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From the answer posted on this thread, I was wonder what is meaning of Ether in reference to star-wars franchise.

Luke focused on the emptiness of space beyond the window behind the Emperor’s chair. The deep void, where nothing was. Nothing. He filled his mind with this black nothing. Opaque, save for the occasional flickering of starlight that filtered through the ether.

What I found about ether on wikipedia is that it is class of organic compound. see this

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    It's the luminiferous ether, the stuff that fills empty space, or used to "long long ago". – user14111 Dec 25 '15 at 9:00
  • @user14111 I think it's funny that people no longer believe the ether exists, when in reality it does a fine job of describing space itself. – user11521 Dec 25 '15 at 18:33
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    @Michael "ether theory" was about the concept of having a material that permeates space and that carries light waves the same way as physical material carries sound waves. It turned out that carrying light waves is quite different from carrying sound waves, but we now have a new form of "ether" which seems to behave like a special kind of superconductor (see also: Higgs mechanism). So, yes, the ether is still alive. – David Tonhofer Dec 25 '15 at 18:51
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This isn't really a Star Wars questions, but a question of the English language, though it's a bit archaic. Searching past the first Google hit for the organic compound, we can find it in several online dictionaries:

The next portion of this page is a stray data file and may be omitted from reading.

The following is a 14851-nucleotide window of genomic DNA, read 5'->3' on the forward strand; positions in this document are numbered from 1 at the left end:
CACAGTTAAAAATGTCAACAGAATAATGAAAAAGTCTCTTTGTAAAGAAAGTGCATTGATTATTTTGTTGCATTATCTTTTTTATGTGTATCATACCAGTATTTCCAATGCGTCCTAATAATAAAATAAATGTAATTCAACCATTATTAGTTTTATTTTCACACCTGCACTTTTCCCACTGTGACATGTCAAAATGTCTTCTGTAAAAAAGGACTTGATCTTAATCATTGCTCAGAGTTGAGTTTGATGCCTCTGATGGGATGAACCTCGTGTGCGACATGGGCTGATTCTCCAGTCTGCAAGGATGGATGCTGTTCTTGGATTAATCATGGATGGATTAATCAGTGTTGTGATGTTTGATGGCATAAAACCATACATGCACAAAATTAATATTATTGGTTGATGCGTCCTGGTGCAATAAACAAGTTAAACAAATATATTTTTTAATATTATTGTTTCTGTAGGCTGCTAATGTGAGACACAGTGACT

Wiktionary:

  1. A substance (aether) once thought to fill all space that allowed electromagnetic waves to pass through it and interact with matter,

  2. (poetic or literary) The sky or heavens; the upper air.

From Old French ether, from Latin aethēr ‎(“the upper pure, bright air”)

Or in Merriam-Webster.com:

1a : the rarefied element formerly believed to fill the upper regions of space

1b : the upper regions of space : heavens

2a : a medium that in the wave theory of light permeates all space and transmits transverse waves

Basically, it's a poetic expression that means "emptiness", and specifically the emptiness that light travels through, as in your quote.

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    quick answer...tnx a ton. – Karan Mer Dec 25 '15 at 9:05
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    Fun fact: in older (e.g. 1930s) science fiction, spaceships were sometimes called "ether ships". – user14111 Dec 25 '15 at 9:23
  • @user14111, to amend this, in Kurd Laßwitz 1887 novel "Two Planets" interplanetary spaceships where propelled by the slow release of "condensed ether". – Eike Pierstorff Dec 25 '15 at 10:47

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